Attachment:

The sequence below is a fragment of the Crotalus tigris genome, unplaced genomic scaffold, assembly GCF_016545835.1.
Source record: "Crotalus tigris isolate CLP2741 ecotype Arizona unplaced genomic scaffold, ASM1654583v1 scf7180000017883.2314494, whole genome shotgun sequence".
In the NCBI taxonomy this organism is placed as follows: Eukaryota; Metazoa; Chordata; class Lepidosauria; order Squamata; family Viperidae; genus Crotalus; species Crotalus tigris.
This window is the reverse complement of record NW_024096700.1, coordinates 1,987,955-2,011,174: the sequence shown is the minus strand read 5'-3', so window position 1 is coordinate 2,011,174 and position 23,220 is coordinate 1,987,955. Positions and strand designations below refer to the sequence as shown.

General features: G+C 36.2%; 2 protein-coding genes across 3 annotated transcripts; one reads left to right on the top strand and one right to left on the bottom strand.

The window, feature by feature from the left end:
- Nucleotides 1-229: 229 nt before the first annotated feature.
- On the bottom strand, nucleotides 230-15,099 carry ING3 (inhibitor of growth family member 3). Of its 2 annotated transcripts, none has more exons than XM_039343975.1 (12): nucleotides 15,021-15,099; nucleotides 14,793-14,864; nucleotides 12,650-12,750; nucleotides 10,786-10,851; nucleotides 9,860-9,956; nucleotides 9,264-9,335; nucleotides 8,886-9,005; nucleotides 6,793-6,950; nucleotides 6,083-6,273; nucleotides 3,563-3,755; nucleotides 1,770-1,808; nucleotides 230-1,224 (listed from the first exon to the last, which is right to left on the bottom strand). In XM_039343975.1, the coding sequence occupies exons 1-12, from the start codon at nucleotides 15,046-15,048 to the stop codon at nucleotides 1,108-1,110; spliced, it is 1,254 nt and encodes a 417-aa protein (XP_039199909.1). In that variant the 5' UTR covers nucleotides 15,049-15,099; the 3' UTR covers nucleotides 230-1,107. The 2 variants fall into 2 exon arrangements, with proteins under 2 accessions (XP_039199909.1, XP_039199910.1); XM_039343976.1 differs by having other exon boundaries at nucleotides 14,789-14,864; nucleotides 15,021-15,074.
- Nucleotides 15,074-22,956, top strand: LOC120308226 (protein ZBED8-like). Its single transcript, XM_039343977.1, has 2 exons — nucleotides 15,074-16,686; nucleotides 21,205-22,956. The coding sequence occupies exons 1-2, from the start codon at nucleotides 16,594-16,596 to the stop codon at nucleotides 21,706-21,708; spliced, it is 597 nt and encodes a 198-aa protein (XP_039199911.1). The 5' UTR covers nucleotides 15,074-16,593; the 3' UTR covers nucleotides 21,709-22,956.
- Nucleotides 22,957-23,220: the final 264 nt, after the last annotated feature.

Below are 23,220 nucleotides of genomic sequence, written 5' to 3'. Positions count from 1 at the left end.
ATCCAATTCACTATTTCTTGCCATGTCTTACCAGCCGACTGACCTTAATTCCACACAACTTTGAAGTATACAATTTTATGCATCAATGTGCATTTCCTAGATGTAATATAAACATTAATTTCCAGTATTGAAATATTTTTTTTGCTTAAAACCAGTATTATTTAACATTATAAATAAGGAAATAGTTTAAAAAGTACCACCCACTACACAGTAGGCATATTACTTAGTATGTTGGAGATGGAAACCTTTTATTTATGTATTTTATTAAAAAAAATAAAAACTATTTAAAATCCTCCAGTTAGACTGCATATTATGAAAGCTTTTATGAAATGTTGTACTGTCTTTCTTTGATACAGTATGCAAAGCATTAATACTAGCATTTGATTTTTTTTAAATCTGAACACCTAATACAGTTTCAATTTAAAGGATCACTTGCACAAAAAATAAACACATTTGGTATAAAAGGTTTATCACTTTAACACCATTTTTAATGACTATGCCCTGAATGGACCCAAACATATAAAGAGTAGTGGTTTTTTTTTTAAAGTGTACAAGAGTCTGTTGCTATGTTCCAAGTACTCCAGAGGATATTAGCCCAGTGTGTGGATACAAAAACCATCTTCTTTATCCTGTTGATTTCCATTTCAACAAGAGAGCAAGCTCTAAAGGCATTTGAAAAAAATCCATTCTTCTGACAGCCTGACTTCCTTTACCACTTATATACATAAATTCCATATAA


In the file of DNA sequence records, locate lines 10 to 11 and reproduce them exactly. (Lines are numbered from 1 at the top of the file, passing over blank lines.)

- Nucleotides 22,957-23,220: the final 264 nt, after the last annotated feature.

Below are 23,220 nucleotides of genomic sequence, written 5' to 3'. Positions count from 1 at the left end.